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Hints for the Household. One of the elements of a happy home is a careful attention to courtesy. Family affection may be strong and devoted, but it is hard to realize it, when the manner is hasty, the speech sarcastic or fault-finding. We treat the stranger within our gates, the occasional guest, with consideration and politeness; we speak gently to him, consult his tastes and preferences, and endeavor to make him feel comfortable and at home. Why should we not try to make our children enjoy their home? They will not, unless they are made happy there. Try to avoid all unnecessary fault-finding, and especially abstain from it at meal-times. It tends to destroy the appetite, not only of the poor offender, but of all the rest of the family. Give a pleasant greeting to all in the morning, and at night, and when niceting at the table. Do not be stingy of kisses. It is better to put them at interest than to hoard them. Keep all sad depressing subjects in the background, and bring forward the cheerful and encouraging side of things. If you wish your little boy to be wellbred, treat him like a gentleman, and he will soon follow your example. Do not interrupt him when he is speaking, if you can help it, takc an interest in his little plans, be patient when he seems stupid or naughty, and you will be repaid by his warmer affection.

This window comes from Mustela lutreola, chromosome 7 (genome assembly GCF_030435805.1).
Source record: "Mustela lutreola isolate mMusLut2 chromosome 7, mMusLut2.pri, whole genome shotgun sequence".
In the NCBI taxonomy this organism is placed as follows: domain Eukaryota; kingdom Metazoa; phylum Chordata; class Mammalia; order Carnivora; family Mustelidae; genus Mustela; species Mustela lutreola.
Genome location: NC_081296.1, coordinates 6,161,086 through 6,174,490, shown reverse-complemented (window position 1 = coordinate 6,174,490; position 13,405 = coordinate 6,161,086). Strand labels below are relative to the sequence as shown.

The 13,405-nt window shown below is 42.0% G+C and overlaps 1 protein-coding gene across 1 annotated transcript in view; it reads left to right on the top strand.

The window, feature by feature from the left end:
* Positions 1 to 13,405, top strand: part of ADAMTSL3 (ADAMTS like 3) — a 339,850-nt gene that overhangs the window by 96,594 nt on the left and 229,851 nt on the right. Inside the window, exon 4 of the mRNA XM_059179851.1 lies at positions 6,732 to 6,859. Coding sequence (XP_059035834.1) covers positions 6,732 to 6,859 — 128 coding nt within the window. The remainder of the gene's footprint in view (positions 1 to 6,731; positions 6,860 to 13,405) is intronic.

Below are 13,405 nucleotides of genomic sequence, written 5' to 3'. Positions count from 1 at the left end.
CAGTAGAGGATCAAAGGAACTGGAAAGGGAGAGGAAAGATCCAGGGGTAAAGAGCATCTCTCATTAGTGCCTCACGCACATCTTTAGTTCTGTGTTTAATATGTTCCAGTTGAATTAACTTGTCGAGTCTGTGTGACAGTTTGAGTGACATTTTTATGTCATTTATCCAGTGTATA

EVERYBODY knows how weary and anxious it makes us to have sickness come. It would be a good plan to take a little trouble to prevent so serious a trouble. Remove decayed refuse from the premises, make sure that the wellwater is unpolluted by drainage, before waiting for typhoid fever to frighten you into doing it. Put warm stockings and flannels on the children when chilly, damp weather, or suddenly cold weather comes, without waiting for them to take cold. Be careful about the baby's diet when it is teething, and so avoid the ailments which threaten and often destroy life. Of course, no care can avert all dangers, but it is better to take a good deal of care of a well family, than still more care of a sick family.

LET us all resolve - First, to attain to the grace of SILENCE.

Second, to deem all FAULT-FINDING that does no good a sin; and to resolve, when we are happy ourselves, not to poison the atmosphere for our neighbors by calling on them to remark every painful and disagreeable feature of their daily life.

Third, to practice the grace and virtue of PRAISE. Parents should look out for occasions to commend their children, as carefully as they seek to reprove their faults; and cmployers should praise the good their servants do, as strictly as they blame the evil.

It is worth while to take pains to make children kind to animals. It trains them in qualities of great importance. If calves and chickens are raised on the farm, let the children take charge of some of them, being regular and faithful in feeding them, and gentle in their treatment. If no care of this sort is practicable, make children treat the cat and dog kindly, allow no teasing or harshness, and require them to be uniformly good-tempered with them. If they behave properly to animals, they are more likely to behave rightly to their brothers and sisters and playmates. If a boy is allowed to be brutal and harsh to the cows, the dog, the cat, he will make the worse husband and father, when he grows up.

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